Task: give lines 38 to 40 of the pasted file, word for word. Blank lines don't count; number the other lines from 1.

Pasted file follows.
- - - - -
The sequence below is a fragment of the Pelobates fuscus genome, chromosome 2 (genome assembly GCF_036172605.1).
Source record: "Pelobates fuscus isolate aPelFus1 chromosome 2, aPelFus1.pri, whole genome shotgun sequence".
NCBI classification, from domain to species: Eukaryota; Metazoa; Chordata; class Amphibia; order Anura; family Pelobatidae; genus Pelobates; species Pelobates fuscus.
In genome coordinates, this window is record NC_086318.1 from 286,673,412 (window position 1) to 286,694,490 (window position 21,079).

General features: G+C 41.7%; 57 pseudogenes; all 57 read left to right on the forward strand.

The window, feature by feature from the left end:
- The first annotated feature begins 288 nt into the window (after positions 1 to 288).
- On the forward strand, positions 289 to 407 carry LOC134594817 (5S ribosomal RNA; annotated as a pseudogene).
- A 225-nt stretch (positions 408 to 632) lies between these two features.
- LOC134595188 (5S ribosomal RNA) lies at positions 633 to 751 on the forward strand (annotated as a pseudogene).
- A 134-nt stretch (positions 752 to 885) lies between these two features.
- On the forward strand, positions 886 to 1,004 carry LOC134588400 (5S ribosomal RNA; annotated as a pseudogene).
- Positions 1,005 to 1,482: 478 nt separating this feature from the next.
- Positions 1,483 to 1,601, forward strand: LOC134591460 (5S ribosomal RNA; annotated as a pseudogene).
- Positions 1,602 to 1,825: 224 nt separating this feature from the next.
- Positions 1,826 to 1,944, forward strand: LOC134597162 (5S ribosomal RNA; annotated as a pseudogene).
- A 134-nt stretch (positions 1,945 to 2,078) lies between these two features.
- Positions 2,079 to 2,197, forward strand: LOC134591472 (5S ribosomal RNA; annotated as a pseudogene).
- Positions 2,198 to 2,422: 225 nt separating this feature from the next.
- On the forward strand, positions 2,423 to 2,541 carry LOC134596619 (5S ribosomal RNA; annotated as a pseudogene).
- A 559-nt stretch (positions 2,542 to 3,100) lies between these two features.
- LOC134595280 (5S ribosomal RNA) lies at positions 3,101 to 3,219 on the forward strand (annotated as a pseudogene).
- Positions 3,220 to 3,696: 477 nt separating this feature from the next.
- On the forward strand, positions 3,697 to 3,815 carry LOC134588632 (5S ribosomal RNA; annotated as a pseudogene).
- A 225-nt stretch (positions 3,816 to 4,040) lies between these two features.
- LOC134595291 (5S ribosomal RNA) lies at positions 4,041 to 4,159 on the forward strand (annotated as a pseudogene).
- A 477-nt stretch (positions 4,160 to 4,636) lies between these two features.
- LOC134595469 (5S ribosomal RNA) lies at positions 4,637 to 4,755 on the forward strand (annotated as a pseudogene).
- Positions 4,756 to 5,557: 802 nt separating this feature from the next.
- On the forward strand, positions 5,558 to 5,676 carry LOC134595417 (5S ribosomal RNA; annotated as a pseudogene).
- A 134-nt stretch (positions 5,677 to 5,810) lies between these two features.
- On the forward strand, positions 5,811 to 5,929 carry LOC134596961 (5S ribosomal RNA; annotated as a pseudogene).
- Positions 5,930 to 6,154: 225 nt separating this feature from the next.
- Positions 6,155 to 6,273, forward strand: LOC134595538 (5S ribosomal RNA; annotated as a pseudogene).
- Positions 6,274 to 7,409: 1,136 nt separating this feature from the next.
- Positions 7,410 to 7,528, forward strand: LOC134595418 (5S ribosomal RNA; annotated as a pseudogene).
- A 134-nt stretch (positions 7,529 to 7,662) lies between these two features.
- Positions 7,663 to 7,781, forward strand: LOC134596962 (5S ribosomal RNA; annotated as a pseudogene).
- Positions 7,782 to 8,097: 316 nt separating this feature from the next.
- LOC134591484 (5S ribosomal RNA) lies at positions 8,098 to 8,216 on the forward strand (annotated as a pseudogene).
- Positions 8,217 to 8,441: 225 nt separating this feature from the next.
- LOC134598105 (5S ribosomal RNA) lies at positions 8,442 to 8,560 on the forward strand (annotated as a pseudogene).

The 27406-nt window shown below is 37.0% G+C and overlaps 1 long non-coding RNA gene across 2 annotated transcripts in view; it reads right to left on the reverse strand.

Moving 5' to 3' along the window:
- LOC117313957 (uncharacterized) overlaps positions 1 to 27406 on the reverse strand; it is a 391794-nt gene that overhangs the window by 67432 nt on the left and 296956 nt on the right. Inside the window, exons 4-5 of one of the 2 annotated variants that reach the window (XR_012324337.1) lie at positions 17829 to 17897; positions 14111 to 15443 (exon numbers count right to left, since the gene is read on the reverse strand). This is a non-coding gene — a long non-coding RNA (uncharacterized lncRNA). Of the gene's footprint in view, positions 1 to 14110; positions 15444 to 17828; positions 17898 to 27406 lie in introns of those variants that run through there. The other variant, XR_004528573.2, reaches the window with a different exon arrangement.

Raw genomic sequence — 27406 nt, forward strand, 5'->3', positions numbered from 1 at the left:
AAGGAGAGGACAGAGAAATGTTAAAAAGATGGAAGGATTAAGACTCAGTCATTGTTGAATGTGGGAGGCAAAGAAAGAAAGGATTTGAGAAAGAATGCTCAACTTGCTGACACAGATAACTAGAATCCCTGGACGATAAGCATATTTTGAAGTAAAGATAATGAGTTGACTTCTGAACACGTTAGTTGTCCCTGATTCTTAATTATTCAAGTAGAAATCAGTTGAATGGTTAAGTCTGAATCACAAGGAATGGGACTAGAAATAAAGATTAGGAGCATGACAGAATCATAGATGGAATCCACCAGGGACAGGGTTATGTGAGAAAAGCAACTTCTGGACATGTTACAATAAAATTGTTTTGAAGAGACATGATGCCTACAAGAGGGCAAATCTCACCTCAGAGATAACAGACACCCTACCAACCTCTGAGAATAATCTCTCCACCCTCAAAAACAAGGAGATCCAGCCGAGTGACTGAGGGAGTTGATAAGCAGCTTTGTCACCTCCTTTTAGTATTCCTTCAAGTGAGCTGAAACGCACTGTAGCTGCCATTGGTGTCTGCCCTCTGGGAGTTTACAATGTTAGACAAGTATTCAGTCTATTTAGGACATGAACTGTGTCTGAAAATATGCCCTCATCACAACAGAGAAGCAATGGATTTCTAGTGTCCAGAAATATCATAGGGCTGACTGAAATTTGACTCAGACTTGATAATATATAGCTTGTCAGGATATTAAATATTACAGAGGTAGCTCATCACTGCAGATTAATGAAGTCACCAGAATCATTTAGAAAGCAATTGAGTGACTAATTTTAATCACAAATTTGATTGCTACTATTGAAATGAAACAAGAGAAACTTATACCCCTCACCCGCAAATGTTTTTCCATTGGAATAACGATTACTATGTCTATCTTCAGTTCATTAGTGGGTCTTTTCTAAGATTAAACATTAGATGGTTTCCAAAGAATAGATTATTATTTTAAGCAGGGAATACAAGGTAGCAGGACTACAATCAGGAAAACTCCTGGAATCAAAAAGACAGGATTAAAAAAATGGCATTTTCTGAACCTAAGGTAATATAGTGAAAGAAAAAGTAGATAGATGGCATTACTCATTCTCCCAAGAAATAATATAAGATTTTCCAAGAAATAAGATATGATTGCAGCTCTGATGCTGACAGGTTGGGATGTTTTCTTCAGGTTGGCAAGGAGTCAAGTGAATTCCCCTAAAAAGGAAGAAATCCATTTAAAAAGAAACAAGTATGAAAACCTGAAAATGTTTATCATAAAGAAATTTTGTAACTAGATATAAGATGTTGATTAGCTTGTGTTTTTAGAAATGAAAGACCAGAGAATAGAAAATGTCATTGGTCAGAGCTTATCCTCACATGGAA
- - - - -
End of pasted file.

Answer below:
- Positions 7,663 to 7,781, forward strand: LOC134596962 (5S ribosomal RNA; annotated as a pseudogene).
- Positions 7,782 to 8,097: 316 nt separating this feature from the next.
- LOC134591484 (5S ribosomal RNA) lies at positions 8,098 to 8,216 on the forward strand (annotated as a pseudogene).